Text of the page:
* Spread at 18-year high as Dec longs rush to sell
* Some longs caught unawares by changes in ICE rules
By Josephine Mason
NEW YORK, Nov 21 A combination of short memories and old coffee has fueled an unprecedented sell-off in benchmark arabica futures this week, as changes made two years ago to the age and quality of beans deliverable against the ICE Futures contract finally come into effect.
On Tuesday, the day before the first notice day for December coffee futures, that contract plunged over 5 percent and its discount versus March beans flared out to almost 9 cents per lb, the largest in 18 years, as traders who were long the contract rushed to dump it rather than roll into the next month. Rolling would mean selling the discounted spot and buying March at a big premium.
While the spot prices recovered slightly on Wednesday, the big discount to March remained in place at 8.4 cents.
A major reason for the selling of December is because new rules come into effect with the March contract, which will hike the discounts for beans stored longer than two years and considered past their prime, allow the delivery of Brazilian beans against the board and add fees for delivering material out of warehouses.
The massive swing in the spreads to adjust for the new penalties will only be temporary, lasting until the December contract expires on Dec. 18 and the March contract becomes the front month, but it is roiling the market at a tumultuous time.
March prices hover near 2-1/2-year lows close to $1.5 per lb as the market continues to struggle with growing supplies and lackluster demand.
"I think some longs may have got their fingers caught in the door here and overstayed their welcome. They waited too long to liquidate and were forced to liquidate in a dying contract during a holiday," said Sterling Smith, futures specialist for Citigroup.
At the time of the 2010 announcement, ICE's decision to accept Brazilian beans grabbed the headlines as it ended a decade-long debate over whether beans from world's top coffee grower would be of high enough quality for the board.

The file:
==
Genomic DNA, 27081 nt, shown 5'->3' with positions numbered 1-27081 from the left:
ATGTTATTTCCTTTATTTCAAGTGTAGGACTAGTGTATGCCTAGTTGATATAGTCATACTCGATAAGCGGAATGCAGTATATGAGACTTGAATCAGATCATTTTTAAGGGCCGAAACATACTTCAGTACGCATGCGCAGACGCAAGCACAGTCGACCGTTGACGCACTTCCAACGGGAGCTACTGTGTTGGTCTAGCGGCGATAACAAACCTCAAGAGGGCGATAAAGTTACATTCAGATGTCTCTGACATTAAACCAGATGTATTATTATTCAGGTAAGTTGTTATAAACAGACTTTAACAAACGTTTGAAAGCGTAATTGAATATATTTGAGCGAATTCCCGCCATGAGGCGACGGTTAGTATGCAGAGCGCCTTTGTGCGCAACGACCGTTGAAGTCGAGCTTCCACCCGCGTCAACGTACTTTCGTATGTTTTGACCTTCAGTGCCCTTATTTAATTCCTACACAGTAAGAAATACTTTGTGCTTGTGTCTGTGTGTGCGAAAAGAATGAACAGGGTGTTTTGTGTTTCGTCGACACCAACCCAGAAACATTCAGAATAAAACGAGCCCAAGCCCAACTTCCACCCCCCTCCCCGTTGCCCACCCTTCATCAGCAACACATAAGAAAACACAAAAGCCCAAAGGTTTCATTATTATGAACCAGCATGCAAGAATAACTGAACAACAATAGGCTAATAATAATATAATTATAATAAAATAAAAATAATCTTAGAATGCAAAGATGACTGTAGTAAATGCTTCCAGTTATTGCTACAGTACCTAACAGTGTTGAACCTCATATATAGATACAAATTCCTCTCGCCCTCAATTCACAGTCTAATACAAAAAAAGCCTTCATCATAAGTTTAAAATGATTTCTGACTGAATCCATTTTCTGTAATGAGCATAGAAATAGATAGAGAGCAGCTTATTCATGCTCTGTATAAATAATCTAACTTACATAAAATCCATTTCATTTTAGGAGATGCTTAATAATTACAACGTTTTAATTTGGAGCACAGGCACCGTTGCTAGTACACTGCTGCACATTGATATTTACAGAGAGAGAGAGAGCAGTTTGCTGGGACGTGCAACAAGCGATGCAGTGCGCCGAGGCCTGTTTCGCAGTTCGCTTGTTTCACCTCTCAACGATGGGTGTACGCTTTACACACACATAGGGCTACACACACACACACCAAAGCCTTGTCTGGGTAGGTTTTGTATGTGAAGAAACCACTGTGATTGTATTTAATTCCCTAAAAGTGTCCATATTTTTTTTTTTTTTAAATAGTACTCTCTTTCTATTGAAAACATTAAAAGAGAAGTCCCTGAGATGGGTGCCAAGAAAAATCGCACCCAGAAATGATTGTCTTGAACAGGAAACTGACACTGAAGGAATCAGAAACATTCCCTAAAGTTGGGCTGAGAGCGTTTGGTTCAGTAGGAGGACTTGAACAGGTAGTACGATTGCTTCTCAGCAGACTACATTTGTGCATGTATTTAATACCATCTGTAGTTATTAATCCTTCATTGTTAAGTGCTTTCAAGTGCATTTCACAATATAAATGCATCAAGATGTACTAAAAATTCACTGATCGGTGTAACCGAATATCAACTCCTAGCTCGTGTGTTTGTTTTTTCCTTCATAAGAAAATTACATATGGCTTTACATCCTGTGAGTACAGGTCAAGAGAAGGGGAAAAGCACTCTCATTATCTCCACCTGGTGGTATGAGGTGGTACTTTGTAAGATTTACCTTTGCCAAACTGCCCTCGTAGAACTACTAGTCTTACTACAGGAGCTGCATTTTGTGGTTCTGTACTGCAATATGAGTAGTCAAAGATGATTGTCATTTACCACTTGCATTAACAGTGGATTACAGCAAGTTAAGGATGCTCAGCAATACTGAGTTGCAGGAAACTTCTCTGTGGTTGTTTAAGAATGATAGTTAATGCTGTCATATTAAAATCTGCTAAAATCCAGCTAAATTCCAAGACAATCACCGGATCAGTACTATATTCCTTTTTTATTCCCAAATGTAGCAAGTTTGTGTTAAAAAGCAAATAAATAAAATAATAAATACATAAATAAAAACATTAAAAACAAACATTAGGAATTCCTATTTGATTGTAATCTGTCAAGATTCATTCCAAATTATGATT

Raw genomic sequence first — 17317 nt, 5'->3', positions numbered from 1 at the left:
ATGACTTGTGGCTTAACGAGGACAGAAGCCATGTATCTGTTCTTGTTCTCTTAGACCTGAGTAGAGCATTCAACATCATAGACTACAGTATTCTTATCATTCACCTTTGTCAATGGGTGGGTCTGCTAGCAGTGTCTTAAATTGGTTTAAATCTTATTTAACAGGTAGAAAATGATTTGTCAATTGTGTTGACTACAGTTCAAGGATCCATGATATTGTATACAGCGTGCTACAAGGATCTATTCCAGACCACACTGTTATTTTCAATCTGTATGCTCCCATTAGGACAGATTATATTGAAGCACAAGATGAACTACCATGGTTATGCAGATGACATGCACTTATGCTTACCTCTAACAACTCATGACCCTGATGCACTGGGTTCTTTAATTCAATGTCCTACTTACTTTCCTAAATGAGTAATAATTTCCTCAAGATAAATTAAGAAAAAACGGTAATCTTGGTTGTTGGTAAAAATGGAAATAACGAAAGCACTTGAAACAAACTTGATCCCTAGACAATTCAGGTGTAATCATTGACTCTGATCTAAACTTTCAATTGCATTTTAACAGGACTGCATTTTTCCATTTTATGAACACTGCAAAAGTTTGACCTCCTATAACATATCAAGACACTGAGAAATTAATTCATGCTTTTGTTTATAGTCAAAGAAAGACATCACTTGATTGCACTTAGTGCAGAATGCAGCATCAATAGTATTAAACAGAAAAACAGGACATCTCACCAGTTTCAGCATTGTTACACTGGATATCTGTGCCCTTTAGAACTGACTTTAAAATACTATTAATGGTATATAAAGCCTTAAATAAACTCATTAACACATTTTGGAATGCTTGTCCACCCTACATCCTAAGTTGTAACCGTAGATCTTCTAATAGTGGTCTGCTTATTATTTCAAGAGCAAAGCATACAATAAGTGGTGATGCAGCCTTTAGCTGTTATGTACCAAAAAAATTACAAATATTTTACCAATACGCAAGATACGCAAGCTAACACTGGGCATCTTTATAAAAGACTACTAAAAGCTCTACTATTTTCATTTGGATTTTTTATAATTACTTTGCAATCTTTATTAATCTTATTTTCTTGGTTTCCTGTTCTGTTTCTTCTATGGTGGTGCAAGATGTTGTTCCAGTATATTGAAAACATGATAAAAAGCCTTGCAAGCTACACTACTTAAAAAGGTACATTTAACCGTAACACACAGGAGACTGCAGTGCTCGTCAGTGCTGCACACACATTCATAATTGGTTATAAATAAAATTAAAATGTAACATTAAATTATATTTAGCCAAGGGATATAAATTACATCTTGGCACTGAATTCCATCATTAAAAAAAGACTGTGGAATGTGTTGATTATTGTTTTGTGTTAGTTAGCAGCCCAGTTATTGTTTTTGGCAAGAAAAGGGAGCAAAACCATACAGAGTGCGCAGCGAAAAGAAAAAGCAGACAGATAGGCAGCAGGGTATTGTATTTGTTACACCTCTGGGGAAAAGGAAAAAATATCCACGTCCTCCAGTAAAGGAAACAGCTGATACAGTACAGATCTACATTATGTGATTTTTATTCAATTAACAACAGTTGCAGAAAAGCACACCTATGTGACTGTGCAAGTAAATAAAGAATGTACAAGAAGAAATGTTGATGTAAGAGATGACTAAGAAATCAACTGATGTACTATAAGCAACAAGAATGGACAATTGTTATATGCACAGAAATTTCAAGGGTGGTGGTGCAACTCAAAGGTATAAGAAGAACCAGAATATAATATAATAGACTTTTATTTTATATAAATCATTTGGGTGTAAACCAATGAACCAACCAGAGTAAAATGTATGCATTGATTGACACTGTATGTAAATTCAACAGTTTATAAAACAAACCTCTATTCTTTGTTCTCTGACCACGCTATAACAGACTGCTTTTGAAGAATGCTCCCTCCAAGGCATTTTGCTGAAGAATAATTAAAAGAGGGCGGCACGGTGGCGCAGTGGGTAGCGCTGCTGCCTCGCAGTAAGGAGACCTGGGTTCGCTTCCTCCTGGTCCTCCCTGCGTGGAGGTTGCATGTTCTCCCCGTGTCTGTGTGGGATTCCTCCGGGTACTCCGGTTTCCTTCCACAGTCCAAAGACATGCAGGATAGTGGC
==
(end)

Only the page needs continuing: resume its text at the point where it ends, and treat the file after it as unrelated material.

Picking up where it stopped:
But hikes in age penalties have had a much larger impact, catching some investors by surprise as nearby spreads widened to account for the new pricing policy.
"The change in the discount schedule was significant enough that it is really what forced the spread to go wider," said a U.S. physical merchant.
"By the time you factor in (the additional costs and new discounts), it gets for a nasty surprise for somebody who didn't pay attention to the change."
ICE first announced plans to introduce the changes on Dec. 10, 2010 to address criticism that beans were sitting in storage for too long and becoming too old to make decent coffee.
With months to go, the exchange issued a notice on Oct. 8 to remind the market of the upcoming amendment, but some longs were still caught off guard.
In essence, the exchange has accelerated the price penalty for stock older than 720 days. For instance, the new policy will deduct 100 points - or 1 cent per lb - for the first 30 days after beans have been certified for two years, rather than 75 points - or 0.75 cent - now. The deductions increase the longer the beans are stored.
In other changes, Brazilian beans will be deliverable against the board for the first time, at a discount of 900 points, and a rebate on loading out fees for those receiving beans from warehouses will be introduced.
The first signs the market was adjusting to the new penalty and loading-out rates emerged on Sept. 18 when the December-March spread soared from almost zero to 3.9 cents, its widest since the end of 2011.
The spread remained in a narrow 4- to 6-cent range until Tuesday when it jumped to 8.7 cents. Traders held off buying from desperate longs until they secured a 8.7-cent discount to March to cover the cost of carrying stock into the new contract.
That 8.7 cents, traders calculated, would cover the new age penalties and loading out costs.
A second U.S. merchant said he had paid as much as 12.75 cents under the March price on Tuesday.
"If I tender that lot in March, I'll get penalized with a different age discount schedule," he said explaining the reason for the huge spread.
"The spread had to go to where the financial carry was, which accounted for age discounts, so the financial carry for first couple of lots was a 900-point discount."
Few expect big inflows of Brazilian beans immediately given the steep discount set by the exchange, but the market may have to deal with that possibility if demand weakens further and global output continues to rise, traders said.
For now though, the longs were facing a tough roll into the March contract, with many expected to be casting a fresh glance at the ICE rule book over the U.S. Thanksgiving holiday.
"Not all market participants are as knowledgeable as others and that causes days like (Tuesday). This is something where you were caught long and that's quite a rarity in commodities," said the first merchant. (Reporting by Josephine Mason; Editing by Bob Burgdorfer)